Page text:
Intercession: May all people embrace the truth that every life is a good and perfect gift and is worth living.
Prayers: Our Father, 3 Hail Mary’s, Glory Be
Reflection: At every stage and in every circumstance, we are held in existence by God’s love. The presence of an illness, disability, or other challenging circumstance never diminishes the value of a human life. For God does not call us to perfection of appearance or abilities, but to perfection in love. Christ invites us to embrace the lives we have been given, for as long as they are given, as true gifts. Our relationships on this earth are meant to help us grow in God’s perfect love. Everyone we encounter is a gift, not because of what they can do or accomplish, but because of who they are—a beloved child of God. May each of us experience the power of God’s transforming love, that our eyes may be opened to the incredible beauty of the people the Lord places in our lives.
Acts of Reparation (Choose one.)
Take a break from television, movies, and social
media today. Consider spending some of that time reflecting on today’s message.
· Pray the short prayer “Every Life is Worth Living,” reflecting on how you can bring Christ’s love to others today. (The prayer is also available at www.usccb.org/worth-living.)
for the precious gift of life.
Help us to cherish
this gift, even in the midst of fear,
pain, and suffering.
Give us love for
especially the most vulnerable,
and help us bear witness to the
truth that every life is worth living.
Grant us the
humility to accept
help when we are in need,
and teach us to be merciful to all.
Through our words
may others encounter the
of Your mercy.
We ask this
Christ, our Lord.
· Offer some other sacrifice, prayer, or act of penance that you feel called to do for today’s intention.
St. Vincent of Saragossa
I became acquainted with Saint Vincent during a time I was suffering with a half inch burst in the last disk in my back. I was almost paralyzed, and the pain was intense with a burning sensation below the knee on my left leg. I was considering treatment using a VAC-D table that was then a new treatment, yet I was hesitant. After reading the story of St. Vincent I asked for his help with my struggle-it then occurred to me to go get stretched on the rack, which VAC-D resembles as St. Vincent was. After 25 treatments my disk has now been healed and I have recovered to 90% before the rupture. I thank the intersession of St. Vincent.
Vincent of Saragossa was one of the Church's three most illustrious deacons, the other two being Stephen and Lawrence. He is also Spain's most renowned martyr. Ordained deacon by Bishop Valerius of Saragossa, he was taken in chains to Valencia during the Diocletian persecution and put to death. From legend we have the following details of his martyrdom. After brutal scourging in the presence of many witnesses, he was stretched on the rack; but neither torture nor blandishments nor threats could undermine the strength and courage of his faith. Next, he was cast on a heated grating, lacerated with iron hooks, and seared with hot metal plates. Then he was returned to prison, where the floor was heavily strewn with pieces of broken glass. A heavenly brightness flooded the entire dungeon, filling all who saw it with greatest awe.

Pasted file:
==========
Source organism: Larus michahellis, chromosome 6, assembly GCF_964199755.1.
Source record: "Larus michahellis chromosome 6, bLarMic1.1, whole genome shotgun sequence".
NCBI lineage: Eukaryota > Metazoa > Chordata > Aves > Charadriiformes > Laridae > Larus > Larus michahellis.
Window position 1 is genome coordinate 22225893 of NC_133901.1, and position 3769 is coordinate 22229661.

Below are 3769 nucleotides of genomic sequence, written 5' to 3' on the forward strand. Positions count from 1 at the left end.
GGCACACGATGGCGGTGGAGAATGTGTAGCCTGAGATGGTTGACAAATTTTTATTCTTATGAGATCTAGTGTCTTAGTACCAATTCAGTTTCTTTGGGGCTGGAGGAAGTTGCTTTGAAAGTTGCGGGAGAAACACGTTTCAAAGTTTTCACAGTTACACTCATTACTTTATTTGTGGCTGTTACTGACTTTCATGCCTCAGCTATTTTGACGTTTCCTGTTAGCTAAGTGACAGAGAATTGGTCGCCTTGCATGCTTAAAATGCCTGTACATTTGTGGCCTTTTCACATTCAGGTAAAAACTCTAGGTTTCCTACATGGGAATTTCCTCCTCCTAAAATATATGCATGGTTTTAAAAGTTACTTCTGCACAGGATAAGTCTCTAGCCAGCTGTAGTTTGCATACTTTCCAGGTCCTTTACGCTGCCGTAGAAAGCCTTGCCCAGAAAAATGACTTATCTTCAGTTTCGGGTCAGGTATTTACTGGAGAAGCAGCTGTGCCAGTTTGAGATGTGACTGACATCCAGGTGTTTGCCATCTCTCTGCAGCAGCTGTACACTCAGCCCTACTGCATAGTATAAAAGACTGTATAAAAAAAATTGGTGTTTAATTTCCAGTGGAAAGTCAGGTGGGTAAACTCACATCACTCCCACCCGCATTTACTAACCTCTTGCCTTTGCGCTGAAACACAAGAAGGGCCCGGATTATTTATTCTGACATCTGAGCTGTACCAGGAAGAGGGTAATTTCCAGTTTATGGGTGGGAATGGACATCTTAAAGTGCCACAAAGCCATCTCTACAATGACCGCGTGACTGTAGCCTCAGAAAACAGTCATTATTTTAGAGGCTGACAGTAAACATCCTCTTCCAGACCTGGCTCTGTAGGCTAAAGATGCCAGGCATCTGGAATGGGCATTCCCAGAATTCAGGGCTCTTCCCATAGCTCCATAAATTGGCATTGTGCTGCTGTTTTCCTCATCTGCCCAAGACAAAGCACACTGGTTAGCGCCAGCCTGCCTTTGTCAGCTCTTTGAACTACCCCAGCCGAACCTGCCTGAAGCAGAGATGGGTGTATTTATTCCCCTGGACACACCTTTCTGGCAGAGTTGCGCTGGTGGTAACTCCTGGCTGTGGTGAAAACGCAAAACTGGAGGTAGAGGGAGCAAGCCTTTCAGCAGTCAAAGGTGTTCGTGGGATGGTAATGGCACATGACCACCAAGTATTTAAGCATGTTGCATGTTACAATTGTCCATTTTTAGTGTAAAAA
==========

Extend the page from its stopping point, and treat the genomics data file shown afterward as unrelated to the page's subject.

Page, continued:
After this he was placed on a soft bed in the hope that lenient treatment would induce apostasy, since torture had proven ineffective. But strengthened by faith in Christ Jesus and the hope of everlasting life, Vincent maintained an invincible spirit and overcame all efforts, whether by fire, sword, rack, or torture to induce defection. He persevered to the end and gained the heavenly crown of martyrdom.
Be a good husbandman
Follow me, and I will make you fishers of men. (Mt. 4:19)
Others are called to the single life and they may serve the Lord via their work and there are those who are called to the married life, but all are husbandmen. What makes a good husbandman?
Let us look at St. Joseph as an example of a good husbandman.
· St. Joseph in all his dealings was humble.
· He was the provider and protector of Mary and Jesus
· full of zeal and great courage,
· Obedient to the will of God. Yet he was not rash; and with prudence pondered
· His decisions trusting in divine providence.
· He was a model of workers and
· an example of married life and chaste love.
· He valued prayer and the hidden life.
· He was ready for the call of a neighbor or to the call of God;
· He gave an immediate response.
· His was a life of sacrifice; his was a life of simplicity.
To be a good husbandman is to:
“Do the ordinary in an extraordinary way.”